People should have the same access to health services no matter who they are, where they live or what resources they have. Yet some Ontarians face significant barriers to:
- reducing their risk of poor health
- receiving early diagnosis
- accessing and using healthcare services
A health equity approach understands and addresses the special requirements of unique populations.
We[*] will collaborate with our partners to measure wait times for marginalized populations. This information will help develop strategies to reduce barriers and improve access to quality services.
- Expand wait times performance measurement in targeted service areas
- Advise on issues, in partnership with the Indigenous Cancer Care Unit, related to improving access to services for First Nations, Inuit, Métis, and urban Indigenous peoples in Canada
Develop new capabilities and establish partnerships to advance health system performance
Ontarians deserve timely and efficient access to high-quality health services regardless of where they live.
We[*] will develop new partnerships and ways of gathering wait times information. Data collection will be expanded to other areas of the health system. This information will provide a more complete view of the total time people wait throughout their care journey and where the health system could be more efficient.
- Acquire new data holdings from third parties and regional providers to advance Access to Care’s work
- Leverage new analytic capabilities to inform decision-making and evaluate health system performance
- Explore new opportunities to offer support to the Ministry of Health and Long-Term Care and regions to improve access to services
Provide evidence-based recommendations to health system stakeholders
The foundation of a high-quality healthcare system is built upon reliable facts and key information.
People need timely, accurate information about their health to make choices about their care. System planners need evidence to make informed decisions about how and where to distribute services.
We[*] will continue to collaborate with our system partners and the Ministry of Health and Long-Term Care to make reliable, meaningful and relevant wait times information available to the public.
This evidence will help people make decisions about where and when to access services. It will also support the ministry and regional partners in system planning and policy development.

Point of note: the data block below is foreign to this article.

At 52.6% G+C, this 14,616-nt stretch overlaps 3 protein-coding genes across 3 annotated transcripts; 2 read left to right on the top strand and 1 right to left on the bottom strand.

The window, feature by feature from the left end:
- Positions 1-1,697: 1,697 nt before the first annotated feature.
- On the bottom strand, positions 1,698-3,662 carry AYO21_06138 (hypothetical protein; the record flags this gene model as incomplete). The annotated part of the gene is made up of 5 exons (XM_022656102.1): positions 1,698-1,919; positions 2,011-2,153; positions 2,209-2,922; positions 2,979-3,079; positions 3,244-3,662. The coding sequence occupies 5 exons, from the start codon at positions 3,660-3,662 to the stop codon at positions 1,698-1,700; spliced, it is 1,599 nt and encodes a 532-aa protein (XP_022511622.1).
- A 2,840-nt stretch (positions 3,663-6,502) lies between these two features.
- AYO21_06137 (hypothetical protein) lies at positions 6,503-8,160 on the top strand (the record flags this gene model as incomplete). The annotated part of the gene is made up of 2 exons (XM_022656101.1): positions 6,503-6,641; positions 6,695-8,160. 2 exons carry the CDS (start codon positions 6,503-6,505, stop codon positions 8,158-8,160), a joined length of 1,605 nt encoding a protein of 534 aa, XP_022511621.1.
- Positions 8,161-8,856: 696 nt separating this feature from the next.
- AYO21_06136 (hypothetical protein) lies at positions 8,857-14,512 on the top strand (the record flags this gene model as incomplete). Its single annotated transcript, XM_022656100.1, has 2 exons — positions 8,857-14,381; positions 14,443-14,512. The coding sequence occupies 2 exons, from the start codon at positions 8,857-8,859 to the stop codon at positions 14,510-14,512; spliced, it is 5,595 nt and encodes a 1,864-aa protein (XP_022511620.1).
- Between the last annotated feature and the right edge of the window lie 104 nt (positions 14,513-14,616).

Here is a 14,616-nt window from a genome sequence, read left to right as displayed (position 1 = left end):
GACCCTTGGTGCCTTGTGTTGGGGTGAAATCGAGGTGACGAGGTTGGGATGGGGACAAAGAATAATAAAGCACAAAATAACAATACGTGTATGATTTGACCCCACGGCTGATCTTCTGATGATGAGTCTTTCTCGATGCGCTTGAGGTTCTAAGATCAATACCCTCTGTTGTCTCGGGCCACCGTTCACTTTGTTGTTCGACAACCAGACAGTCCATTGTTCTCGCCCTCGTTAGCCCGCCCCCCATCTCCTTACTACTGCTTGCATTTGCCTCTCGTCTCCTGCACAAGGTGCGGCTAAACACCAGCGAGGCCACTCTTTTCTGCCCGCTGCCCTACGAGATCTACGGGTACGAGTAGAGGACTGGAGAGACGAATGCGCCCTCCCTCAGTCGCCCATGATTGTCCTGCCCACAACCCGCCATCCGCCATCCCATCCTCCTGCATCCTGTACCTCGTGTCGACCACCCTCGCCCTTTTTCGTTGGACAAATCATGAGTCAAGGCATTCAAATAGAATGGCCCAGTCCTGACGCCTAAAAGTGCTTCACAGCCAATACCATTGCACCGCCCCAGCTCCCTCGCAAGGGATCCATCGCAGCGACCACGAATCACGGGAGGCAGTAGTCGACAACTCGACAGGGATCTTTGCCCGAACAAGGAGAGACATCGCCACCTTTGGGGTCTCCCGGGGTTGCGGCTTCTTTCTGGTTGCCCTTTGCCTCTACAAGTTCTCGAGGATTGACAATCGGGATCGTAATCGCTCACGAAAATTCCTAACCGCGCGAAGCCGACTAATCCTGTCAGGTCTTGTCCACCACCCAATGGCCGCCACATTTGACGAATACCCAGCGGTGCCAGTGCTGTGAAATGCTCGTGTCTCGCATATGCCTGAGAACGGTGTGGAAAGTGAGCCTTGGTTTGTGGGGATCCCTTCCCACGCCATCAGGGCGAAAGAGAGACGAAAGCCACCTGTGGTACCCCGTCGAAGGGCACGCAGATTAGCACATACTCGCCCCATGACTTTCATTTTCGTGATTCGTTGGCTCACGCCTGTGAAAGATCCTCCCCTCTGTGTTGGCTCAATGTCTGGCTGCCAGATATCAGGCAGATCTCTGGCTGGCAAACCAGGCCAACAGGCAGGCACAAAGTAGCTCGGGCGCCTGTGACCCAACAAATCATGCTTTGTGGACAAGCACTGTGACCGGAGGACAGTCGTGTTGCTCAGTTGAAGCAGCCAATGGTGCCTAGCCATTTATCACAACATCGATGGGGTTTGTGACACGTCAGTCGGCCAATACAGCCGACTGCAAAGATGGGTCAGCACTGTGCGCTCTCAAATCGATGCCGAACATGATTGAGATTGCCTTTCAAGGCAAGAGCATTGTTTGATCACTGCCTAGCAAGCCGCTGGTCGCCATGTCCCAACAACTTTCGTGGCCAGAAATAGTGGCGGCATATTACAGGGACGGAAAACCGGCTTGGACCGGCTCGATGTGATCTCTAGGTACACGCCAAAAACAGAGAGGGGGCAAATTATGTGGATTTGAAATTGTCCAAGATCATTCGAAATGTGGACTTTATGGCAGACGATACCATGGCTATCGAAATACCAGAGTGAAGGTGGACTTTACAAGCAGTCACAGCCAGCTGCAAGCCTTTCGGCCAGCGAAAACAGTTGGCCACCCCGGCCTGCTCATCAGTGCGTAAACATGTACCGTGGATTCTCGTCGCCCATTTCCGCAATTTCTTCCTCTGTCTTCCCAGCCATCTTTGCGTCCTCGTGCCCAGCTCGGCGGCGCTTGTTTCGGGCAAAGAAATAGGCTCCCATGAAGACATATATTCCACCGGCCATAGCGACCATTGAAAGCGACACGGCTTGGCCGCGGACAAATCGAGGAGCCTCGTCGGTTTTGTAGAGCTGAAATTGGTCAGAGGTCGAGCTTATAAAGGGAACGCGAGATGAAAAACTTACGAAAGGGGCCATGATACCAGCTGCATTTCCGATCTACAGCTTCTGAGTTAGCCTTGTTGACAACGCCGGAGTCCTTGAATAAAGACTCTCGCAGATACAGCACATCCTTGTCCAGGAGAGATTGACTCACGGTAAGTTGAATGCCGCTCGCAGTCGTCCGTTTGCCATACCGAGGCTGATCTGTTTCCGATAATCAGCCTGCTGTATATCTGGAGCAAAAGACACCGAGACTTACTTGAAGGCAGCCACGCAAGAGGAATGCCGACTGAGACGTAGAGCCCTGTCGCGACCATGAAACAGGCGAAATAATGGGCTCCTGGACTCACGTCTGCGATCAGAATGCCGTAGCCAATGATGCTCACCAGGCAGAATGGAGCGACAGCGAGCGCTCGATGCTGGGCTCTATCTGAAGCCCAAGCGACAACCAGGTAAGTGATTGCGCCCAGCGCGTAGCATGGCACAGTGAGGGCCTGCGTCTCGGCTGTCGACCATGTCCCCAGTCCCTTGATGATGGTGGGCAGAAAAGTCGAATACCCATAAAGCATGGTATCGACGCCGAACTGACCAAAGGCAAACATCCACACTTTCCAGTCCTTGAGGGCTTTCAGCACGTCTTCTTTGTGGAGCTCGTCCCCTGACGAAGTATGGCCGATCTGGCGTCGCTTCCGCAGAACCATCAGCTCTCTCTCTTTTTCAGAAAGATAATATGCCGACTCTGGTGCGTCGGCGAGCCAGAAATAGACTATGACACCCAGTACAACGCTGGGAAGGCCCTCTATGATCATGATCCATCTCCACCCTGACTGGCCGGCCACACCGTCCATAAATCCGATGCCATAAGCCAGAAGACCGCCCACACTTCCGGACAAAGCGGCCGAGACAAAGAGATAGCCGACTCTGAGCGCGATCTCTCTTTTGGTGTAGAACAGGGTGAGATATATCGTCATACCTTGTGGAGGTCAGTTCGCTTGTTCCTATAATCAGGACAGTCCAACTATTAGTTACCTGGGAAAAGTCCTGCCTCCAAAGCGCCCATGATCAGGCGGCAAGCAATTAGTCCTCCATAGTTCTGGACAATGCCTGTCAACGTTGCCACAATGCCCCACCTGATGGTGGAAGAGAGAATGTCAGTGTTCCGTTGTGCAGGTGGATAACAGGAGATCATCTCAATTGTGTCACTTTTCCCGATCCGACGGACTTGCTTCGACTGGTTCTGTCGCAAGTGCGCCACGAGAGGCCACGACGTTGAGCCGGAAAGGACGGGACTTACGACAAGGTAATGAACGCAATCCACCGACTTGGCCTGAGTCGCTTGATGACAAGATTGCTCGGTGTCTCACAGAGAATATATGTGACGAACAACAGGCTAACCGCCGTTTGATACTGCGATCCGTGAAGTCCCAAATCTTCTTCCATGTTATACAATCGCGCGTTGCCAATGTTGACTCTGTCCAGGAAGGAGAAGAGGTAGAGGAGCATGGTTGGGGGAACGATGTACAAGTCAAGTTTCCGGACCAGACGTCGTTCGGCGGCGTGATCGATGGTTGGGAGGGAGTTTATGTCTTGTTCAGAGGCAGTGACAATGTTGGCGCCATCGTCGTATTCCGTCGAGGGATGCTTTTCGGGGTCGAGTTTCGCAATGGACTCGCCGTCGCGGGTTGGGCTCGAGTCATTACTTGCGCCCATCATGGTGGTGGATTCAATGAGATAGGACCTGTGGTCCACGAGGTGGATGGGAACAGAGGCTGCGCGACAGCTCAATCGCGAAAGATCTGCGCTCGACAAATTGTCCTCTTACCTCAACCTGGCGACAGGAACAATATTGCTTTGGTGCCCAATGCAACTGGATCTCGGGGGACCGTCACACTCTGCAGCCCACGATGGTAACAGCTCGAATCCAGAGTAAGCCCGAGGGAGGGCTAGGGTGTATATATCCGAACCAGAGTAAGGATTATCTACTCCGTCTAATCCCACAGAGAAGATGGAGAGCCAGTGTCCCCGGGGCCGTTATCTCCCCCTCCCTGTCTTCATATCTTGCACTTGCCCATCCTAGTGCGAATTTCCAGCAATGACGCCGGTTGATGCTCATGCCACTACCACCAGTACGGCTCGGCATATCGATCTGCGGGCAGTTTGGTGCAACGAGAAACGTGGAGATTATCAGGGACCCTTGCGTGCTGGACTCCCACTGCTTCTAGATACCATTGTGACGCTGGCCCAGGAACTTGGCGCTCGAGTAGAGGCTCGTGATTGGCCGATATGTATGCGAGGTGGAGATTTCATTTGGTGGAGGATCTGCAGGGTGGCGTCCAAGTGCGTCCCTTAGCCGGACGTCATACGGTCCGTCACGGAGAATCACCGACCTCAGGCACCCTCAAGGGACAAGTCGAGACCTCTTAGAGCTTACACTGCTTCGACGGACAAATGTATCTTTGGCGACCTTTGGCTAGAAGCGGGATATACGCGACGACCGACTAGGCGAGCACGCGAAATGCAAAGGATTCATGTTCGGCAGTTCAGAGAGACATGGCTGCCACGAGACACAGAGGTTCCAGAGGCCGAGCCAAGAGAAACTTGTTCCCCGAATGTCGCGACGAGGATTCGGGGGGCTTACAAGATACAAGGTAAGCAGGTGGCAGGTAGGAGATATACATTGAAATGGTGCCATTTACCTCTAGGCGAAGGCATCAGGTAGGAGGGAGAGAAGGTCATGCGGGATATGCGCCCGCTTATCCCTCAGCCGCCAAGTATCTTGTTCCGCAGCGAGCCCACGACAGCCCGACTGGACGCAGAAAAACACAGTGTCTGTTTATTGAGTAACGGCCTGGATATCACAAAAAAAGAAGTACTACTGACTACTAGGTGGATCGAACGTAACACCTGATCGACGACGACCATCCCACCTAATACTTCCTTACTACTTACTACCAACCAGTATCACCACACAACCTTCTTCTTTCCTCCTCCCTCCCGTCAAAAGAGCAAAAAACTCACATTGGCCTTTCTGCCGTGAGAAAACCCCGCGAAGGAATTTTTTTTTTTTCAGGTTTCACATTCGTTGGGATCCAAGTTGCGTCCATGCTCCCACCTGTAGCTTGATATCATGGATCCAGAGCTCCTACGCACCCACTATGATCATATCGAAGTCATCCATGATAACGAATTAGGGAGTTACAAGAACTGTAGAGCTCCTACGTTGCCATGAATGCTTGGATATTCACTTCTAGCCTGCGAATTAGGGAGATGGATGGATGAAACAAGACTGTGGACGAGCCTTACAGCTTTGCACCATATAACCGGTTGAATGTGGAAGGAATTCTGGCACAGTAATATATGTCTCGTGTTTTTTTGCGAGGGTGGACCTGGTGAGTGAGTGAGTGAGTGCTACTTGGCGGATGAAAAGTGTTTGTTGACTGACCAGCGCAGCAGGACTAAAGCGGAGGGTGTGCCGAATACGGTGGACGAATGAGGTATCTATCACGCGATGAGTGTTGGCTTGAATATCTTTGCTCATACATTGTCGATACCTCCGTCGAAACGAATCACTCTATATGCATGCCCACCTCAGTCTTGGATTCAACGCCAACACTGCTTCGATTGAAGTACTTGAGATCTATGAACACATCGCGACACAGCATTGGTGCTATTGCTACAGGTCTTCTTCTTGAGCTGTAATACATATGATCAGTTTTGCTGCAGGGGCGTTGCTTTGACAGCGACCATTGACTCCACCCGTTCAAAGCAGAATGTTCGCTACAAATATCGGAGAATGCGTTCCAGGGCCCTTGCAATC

- Use evidence to inform system planning and policy development in collaboration with the Ministry of Health and Long-Term Care and regional partners
- Make all wait times performance data public in partnership with the ministry, Health Quality Ontario and, in time, Ontario Health
- Leverage CCO data holdings, in partnership with system stakeholders, to evaluate clinical evidence and system performance related to access to services
Deliver sustainable performance improvement
Waiting for health services can be stressful. Timely access to care allows people to make better decisions and care plans with their healthcare professionals.
Ontario has made improvements in access to services and reduced wait times in many areas. However, more needs to be done to keep pace with the rising demand.
We[*] will improve our ability to gather and report wait times data. With this information, the Ministry of Health and Long-Term Care will be advised on areas needing improvement.
- Inform and advise the Ministry of Health and Long-Term Care where performance results in service areas do not meet established targets
- Transform data collection capabilities for wait times performance measurement and reporting
“I’ve had cancer twice, and both times the care was great. But there was a big difference in communication. The timelines were about the same, but I was a lot less stressed when I was kept well informed about who would do what and when.”
Lauri P. is a retired banking executive. She was treated for clear cell ovarian cancer in 2013 and stage 1 kidney cancer in 2017.
Accessing Care in Ontario
Why Ontario needs this plan
The demand for healthcare services is rising. This is largely because:
- Our population is growing: In 2017, Ontario was home to more than 14 million people. By 2041, our population is projected to grow to 20 million.[*]